Rosacea is a long-term skin condition that typically affects the face. It results in redness, pimples, swelling, and small and superficial dilated blood vessels. Often, the nose, cheeks, forehead, and chin are most involved. A red, enlarged nose may occur in severe disease, a condition known as rhinophyma.
Signs and Symptoms:
Signs include facial redness, small and superficial dilated blood vessels on facial skin, papules, pustules, and swelling.
1. Erythematotelangiectatic rosacea
Erythematotelangiectatic rosacea rosacea (also known as "vascular rosacea") is characterized by prominent history of prolonged (over 10 minutes) flushing reaction to various stimuli, such as emotional stress, hot drinks, alcohol, spicy foods, exercise, cold or hot weather, or hot baths and showers.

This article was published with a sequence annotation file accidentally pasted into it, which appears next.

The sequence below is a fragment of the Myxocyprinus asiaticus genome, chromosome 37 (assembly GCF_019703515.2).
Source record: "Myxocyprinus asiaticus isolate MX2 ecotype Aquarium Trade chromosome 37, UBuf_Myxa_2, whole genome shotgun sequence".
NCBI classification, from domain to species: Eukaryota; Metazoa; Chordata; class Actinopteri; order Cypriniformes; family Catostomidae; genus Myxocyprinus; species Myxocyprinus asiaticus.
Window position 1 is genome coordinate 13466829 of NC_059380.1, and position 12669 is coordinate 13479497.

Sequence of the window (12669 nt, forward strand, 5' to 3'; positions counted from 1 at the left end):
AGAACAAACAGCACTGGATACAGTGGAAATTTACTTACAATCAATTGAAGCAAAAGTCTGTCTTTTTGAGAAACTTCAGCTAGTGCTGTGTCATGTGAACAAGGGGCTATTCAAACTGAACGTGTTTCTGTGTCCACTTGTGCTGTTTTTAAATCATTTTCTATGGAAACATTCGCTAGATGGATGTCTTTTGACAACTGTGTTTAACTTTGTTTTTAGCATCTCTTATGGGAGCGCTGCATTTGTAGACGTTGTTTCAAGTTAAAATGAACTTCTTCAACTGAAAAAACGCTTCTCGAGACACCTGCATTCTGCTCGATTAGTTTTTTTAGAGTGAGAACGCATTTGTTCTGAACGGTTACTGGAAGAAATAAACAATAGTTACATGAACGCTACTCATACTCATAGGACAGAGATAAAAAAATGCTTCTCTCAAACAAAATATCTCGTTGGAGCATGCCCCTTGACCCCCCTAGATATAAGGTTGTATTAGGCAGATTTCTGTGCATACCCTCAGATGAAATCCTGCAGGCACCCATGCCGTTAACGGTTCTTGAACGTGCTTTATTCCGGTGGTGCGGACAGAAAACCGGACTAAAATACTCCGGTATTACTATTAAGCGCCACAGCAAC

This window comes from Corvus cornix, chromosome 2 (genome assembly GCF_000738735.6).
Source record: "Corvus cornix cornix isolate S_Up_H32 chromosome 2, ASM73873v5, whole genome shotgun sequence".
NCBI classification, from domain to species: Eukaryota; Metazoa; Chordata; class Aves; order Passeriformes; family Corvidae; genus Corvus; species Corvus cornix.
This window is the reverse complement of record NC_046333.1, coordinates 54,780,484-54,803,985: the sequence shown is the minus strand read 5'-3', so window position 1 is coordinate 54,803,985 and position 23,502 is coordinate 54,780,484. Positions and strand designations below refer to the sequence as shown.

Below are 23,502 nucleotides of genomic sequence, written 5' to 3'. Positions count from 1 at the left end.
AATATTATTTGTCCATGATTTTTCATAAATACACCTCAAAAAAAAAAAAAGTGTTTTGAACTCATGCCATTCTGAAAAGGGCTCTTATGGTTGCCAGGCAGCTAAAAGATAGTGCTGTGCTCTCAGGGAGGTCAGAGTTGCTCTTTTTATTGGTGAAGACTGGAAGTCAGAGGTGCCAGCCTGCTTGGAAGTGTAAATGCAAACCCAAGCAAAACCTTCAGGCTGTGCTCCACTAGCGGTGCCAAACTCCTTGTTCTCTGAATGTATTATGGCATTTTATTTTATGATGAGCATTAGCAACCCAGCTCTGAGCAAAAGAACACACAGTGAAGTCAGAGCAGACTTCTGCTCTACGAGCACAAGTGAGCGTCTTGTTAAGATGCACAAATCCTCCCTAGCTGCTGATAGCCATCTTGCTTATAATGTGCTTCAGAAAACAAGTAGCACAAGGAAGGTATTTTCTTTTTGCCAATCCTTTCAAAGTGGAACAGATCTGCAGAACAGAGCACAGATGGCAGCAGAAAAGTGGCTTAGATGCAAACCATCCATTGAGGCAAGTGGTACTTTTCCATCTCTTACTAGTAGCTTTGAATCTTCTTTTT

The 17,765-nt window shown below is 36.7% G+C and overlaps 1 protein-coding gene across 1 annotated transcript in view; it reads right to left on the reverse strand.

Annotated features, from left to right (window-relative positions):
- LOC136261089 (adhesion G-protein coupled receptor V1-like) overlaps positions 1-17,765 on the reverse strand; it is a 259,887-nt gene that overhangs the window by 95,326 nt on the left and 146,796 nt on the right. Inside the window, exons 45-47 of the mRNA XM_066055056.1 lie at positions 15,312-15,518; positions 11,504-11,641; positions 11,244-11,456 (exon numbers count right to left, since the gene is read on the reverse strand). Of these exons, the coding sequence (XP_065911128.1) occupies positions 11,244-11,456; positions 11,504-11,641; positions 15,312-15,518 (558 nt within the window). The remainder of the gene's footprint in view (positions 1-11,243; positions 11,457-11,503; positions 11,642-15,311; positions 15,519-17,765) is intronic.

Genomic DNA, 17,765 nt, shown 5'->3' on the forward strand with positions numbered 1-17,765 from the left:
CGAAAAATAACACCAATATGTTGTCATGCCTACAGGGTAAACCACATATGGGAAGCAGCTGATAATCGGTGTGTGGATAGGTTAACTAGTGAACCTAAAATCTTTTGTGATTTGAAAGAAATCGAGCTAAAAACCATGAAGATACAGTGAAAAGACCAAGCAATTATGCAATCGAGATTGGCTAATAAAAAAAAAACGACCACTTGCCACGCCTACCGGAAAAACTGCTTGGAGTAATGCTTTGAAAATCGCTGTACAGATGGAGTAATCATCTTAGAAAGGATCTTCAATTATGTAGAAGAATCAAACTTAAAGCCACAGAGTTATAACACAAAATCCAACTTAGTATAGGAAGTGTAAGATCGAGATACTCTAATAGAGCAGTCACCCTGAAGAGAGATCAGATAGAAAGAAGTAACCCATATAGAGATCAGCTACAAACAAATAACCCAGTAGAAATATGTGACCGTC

2. Glandular rosacea
In glandular rosacea, men with thick sebaceous skin predominate, a disease in which the papules are edematous, and the pustules are often 0.5 to 1.0 cm in size, with nodulocystic lesions often present.
The cause of rosacea is unknown. Risk factors are believed to include a family history of the condition. Factors that may potentially worsen the condition include heat, exercise, sunlight, cold, spicy food, alcohol, menopause, psychological stress, or steroid cream on the face.
Rosacea affects between 1 and 10% of people. Those affected are most often 30 to 50 years old and female. Caucasians are more frequently affected.
While not curable, treatment usually improves symptoms. Treatment is typically with metronidazole, doxycycline, minocycline, or tetracycline. When the eyes are affected, azithromycin eye drops may help. Other treatments with tentative benefit include brimonidine cream, ivermectin cream, and isotretinoin. Dermabrasion or laser surgery may also be used. The use of sunscreen is typically recommended.
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